Natural disasters can destroy a person’s home and everything they own. Hurricanes, floods, tornadoes, and earthquakes happen all the time in different parts of the world. The impact of these disasters can be devastating.
One natural disaster that residents of California need to worry about often is wildfires. For over 100 years, California has faced several dangerous wildfires. Each year, the damage costs the state around $3 billion, and what the fires destroy in their paths is unbelievable.
Heat and Winds
California is a beautiful place to live due to the warm weather; however, it is this warm weather that sparks wildfires. The combination of warm, dry air and winds, often referred to as Diablo winds are a recipe for disaster. Authorities say that these conditions are the cause of the devastating wildfires that have been plaguing California for decades.
In November 2018, California dealt with one of the most devastating wildfires in history. It was referred to as the Camp Fire because it started on Camp Creek Road in northern California. The fire burned over 200 miles of land, and it burned for 17 days. By the end, it has destroyed over 18,000 buildings. This is a time that every resident of California will remember for the rest of their lives.
Sadly, this wasn’t the most devastating wildfires ever recorded. The biggest in the state’s history was known as the Santiago Canyon fire. The fire affected Orange County, San Diego County, and Riverside County. The fire burned for just six days, and in that time, over 470 miles of land were burned. The fire started due to the long dry spell suffered by California. After this particular fire, an employee of the United States Forest Service documented everything that he saw firsthand. In the report, he wrote that the fire was something he had never witnessed in his life.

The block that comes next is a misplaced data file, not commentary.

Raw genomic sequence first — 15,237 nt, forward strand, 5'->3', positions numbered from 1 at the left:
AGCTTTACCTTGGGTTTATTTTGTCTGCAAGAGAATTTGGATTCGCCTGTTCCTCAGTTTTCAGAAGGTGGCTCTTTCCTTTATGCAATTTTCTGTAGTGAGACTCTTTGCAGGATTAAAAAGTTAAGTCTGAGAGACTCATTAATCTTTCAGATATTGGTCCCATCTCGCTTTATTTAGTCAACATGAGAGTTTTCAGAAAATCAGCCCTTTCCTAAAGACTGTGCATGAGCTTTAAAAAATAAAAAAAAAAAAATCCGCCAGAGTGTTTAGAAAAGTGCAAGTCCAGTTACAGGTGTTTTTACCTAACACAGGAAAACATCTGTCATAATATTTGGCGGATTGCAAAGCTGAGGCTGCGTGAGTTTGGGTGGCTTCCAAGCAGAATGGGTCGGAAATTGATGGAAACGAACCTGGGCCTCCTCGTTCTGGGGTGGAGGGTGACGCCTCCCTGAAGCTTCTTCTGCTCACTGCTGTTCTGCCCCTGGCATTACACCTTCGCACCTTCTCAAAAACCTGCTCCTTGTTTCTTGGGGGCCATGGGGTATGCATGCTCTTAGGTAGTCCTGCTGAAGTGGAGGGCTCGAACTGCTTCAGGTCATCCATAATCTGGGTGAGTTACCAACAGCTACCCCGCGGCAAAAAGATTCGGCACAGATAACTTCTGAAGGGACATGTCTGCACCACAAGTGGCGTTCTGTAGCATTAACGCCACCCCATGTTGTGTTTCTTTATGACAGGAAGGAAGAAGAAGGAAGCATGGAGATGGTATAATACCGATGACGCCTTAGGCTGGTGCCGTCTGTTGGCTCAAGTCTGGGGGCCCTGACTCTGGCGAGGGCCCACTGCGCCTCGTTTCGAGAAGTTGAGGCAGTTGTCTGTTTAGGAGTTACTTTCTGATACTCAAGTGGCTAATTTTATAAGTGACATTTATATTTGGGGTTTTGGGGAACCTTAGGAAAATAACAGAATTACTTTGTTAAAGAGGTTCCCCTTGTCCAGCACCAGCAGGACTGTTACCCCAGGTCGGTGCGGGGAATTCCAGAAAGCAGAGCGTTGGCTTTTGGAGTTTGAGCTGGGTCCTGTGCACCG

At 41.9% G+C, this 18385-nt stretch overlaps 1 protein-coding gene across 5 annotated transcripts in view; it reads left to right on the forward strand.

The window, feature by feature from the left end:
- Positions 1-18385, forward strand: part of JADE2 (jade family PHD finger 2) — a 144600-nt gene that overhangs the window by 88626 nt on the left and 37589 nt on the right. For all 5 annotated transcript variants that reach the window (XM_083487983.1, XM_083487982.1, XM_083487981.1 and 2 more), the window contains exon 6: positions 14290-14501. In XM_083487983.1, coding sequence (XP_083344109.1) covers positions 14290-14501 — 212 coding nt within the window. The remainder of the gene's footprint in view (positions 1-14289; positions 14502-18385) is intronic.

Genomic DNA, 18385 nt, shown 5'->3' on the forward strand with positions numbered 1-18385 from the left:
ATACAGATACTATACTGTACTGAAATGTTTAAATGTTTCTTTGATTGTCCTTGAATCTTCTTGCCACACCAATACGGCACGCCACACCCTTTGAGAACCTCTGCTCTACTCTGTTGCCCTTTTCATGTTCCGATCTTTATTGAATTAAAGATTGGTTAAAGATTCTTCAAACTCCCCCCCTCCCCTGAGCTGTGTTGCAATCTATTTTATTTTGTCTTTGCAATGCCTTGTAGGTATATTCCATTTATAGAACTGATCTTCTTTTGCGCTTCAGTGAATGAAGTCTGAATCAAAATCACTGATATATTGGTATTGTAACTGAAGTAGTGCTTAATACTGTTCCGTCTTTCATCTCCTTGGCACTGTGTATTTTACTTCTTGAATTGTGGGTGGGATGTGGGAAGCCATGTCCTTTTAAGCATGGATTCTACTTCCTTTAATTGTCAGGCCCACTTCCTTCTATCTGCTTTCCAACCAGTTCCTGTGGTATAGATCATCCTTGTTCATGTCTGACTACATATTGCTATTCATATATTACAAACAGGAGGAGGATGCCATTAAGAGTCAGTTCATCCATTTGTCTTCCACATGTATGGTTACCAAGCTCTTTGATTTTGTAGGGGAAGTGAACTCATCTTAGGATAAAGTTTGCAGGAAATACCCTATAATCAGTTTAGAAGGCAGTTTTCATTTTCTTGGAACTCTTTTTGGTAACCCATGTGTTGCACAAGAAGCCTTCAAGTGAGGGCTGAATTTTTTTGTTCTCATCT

When the Camp Fire was burning in 2018, residents of Magalia were told to evacuate. The authorities knew that the residents were in the path of the fire, and they told them that it was time to leave their homes. Many residents began gathering only what they could carry and started heading for safety with friends, family members, and evacuation centers. Unfortunately, not every resident was able to evacuate on their own. Margaret Newsum couldn’t leave her home. It wasn’t because she didn’t want to leave it behind; it was because she physically couldn’t leave on her own.
Margaret was 93-years-old when the fires broke out. She lived in her home alone, with her seven cats. She required care from a home aide due to her advancing age and medical issues. Before the evacuation orders were issued, Margaret’s aide headed home to Paradise when her shift ended, leaving Margaret home by herself.
Margaret was eating a bowl of oatmeal and watching television when she learned about the wildfires. She immediately began to panic. She knew that her health aide’s home was in the path of the fires, so she was probably already at an evacuation center. Since Margaret had no family in the area, she didn’t know what to do. She realized that she was on her own, and she didn’t know what to do. She decided to go outside and wait, hoping that someone would come by to help.
Dane Ray Cummings
Margaret was standing outside her home when her garbage man, Dane Ray Cummings saw her standing there. He knew that something was wrong, so he went to talk to Margaret. He asked her why she was still there. He told her that it was dangerous and people were being evacuated. She told him that she had no way to get out. The only reason Dane was there because he knew that there were plenty of elderly people in the area. His boss told him to get out of the area, but he stayed to offer his help to anyone who was left behind. While driving in the neighborhood, he stopped and asked between 40 and 50 people if they needed his help. Margaret did.
Saving the Day
Dane lifted Margaret into the truck and put her seat belt on. Finally, she was going to get to safety. The trip out of town took longer than Margaret thought due to the traffic from the other residents evacuating as well. During the ride, Margaret told Dane all of the amazing stories of things that had happened during her life. Dane couldn’t believe that this woman had experienced so many amazing things during her life. She says that surviving the Camp Fire was just another thing to add to the list of the amazing things that she experienced, and she had Dane to thank. A 93-year-old lady was under threat from wildfires when a garbageman arrived and took swift action. He was her hero that day.